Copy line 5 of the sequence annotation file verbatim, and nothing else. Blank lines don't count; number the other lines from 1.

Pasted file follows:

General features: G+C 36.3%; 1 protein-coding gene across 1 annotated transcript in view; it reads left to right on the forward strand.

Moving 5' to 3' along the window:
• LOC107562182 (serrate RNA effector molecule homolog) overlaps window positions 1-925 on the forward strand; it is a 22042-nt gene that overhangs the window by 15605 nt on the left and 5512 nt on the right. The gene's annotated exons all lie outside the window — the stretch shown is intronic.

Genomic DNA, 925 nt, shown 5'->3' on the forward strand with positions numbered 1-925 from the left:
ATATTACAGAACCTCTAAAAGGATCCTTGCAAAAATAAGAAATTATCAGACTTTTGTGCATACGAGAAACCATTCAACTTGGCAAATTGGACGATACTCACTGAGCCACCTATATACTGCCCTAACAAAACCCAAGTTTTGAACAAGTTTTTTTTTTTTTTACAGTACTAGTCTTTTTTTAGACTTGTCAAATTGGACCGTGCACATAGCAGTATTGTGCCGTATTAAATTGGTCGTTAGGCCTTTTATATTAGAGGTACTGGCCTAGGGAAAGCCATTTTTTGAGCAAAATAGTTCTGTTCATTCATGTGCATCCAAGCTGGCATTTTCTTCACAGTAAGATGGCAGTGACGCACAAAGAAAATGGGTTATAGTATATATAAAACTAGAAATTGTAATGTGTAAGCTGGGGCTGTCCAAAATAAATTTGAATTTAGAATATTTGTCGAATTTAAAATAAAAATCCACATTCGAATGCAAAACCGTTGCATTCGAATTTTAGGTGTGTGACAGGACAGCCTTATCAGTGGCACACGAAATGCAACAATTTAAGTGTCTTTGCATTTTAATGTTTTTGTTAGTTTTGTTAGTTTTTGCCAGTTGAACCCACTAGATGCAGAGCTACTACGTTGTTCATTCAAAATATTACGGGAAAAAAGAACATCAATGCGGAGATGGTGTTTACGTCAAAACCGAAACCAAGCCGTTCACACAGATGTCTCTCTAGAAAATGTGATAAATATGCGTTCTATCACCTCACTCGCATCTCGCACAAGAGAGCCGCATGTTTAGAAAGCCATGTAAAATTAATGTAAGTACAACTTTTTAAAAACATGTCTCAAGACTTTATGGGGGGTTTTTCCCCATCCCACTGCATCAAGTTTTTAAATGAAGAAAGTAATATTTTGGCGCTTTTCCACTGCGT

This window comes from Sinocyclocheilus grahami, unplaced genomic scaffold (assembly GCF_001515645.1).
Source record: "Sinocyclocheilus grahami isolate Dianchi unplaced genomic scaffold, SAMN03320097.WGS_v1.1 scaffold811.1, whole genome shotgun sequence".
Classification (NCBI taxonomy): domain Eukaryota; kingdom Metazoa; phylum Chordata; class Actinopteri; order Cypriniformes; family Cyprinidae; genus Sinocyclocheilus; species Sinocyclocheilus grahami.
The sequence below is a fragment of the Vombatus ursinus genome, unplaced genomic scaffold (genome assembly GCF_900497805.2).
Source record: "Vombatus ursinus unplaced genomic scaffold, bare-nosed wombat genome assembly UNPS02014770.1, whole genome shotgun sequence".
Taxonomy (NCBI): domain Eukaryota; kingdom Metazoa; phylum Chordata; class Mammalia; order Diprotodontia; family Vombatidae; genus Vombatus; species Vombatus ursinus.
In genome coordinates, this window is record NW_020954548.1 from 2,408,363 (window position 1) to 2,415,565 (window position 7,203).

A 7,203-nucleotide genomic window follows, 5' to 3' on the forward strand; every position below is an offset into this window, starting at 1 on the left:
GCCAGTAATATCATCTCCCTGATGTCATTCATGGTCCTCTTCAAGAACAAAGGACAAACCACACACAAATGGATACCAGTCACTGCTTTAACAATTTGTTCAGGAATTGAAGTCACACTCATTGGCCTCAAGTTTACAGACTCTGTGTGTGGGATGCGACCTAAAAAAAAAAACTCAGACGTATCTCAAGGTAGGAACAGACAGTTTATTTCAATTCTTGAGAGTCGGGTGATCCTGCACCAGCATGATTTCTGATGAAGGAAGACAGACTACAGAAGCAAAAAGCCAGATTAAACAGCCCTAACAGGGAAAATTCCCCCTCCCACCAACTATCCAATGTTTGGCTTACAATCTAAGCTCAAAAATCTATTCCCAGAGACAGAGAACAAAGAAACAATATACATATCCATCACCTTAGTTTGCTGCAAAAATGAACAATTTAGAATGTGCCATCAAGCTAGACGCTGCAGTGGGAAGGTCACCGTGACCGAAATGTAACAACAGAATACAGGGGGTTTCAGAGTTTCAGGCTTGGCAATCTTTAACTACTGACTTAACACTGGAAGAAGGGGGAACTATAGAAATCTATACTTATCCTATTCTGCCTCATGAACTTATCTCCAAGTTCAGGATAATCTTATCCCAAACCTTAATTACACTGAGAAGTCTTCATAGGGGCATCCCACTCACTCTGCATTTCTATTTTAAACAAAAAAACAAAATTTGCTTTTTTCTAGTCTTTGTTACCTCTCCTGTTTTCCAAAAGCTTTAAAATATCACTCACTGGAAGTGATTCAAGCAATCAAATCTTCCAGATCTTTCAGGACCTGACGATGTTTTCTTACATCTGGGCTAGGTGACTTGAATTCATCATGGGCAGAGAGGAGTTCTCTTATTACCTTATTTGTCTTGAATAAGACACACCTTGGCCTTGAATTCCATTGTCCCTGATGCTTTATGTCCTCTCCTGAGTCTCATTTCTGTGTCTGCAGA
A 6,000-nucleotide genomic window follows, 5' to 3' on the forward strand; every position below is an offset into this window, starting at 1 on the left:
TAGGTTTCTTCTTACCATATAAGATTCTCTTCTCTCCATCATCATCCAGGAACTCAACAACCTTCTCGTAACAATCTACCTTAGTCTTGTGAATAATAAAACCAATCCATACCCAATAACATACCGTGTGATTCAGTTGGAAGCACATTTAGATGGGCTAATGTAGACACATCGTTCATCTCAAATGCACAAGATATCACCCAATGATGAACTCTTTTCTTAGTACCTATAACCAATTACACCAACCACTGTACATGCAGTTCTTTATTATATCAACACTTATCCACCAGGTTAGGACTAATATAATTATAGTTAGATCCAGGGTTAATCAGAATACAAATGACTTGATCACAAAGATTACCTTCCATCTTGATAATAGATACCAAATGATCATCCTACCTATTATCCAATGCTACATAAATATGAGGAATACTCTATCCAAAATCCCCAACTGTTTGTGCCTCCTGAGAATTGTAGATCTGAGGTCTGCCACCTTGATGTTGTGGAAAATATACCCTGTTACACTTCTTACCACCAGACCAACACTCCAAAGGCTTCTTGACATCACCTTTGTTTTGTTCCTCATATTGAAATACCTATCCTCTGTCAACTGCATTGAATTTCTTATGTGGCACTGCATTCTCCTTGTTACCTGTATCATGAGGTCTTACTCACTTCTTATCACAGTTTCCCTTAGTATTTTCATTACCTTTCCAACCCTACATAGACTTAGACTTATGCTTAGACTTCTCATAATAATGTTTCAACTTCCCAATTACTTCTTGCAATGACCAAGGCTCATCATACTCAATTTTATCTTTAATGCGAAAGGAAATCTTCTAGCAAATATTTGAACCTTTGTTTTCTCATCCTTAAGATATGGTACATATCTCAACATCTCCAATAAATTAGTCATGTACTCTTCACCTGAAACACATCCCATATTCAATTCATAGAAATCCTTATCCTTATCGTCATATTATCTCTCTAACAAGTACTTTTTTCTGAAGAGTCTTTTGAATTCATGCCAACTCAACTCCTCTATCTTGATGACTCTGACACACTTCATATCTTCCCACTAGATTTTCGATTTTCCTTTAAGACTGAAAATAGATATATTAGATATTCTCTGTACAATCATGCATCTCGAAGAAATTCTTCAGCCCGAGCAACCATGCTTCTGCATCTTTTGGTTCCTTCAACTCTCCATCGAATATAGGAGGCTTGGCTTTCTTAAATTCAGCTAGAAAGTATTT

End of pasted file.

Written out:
ATATTACAGAACCTCTAAAAGGATCCTTGCAAAAATAAGAAATTATCAGACTTTTGTGCATACGAGAAACCATTCAACTTGGCAAATTGGACGATACTCACTGAGCCACCTATATACTGCCCTAACAAAACCCAAGTTTTGAACAAGTTTTTTTTTTTTTTACAGTACTAGTCTTTTTTTAGACTTGTCAAATTGGACCGTGCACATAGCAGTATTGTGCCGTATTAAATTGGTCGTTAGGCCTTTTATATTAGAGGTACTGGCCTAGGGAAAGCCATTTTTTGAGCAAAATAGTTCTGTTCATTCATGTGCATCCAAGCTGGCATTTTCTTCACAGTAAGATGGCAGTGACGCACAAAGAAAATGGGTTATAGTATATATAAAACTAGAAATTGTAATGTGTAAGCTGGGGCTGTCCAAAATAAATTTGAATTTAGAATATTTGTCGAATTTAAAATAAAAATCCACATTCGAATGCAAAACCGTTGCATTCGAATTTTAGGTGTGTGACAGGACAGCCTTATCAGTGGCACACGAAATGCAACAATTTAAGTGTCTTTGCATTTTAATGTTTTTGTTAGTTTTGTTAGTTTTTGCCAGTTGAACCCACTAGATGCAGAGCTACTACGTTGTTCATTCAAAATATTACGGGAAAAAAGAACATCAATGCGGAGATGGTGTTTACGTCAAAACCGAAACCAAGCCGTTCACACAGATGTCTCTCTAGAAAATGTGATAAATATGCGTTCTATCACCTCACTCGCATCTCGCACAAGAGAGCCGCATGTTTAGAAAGCCATGTAAAATTAATGTAAGTACAACTTTTTAAAAACATGTCTCAAGACTTTATGGGGGGTTTTTCCCCATCCCACTGCATCAAGTTTTTAAATGAAGAAAGTAATATTTTGGCGCTTTTCCACTGCGT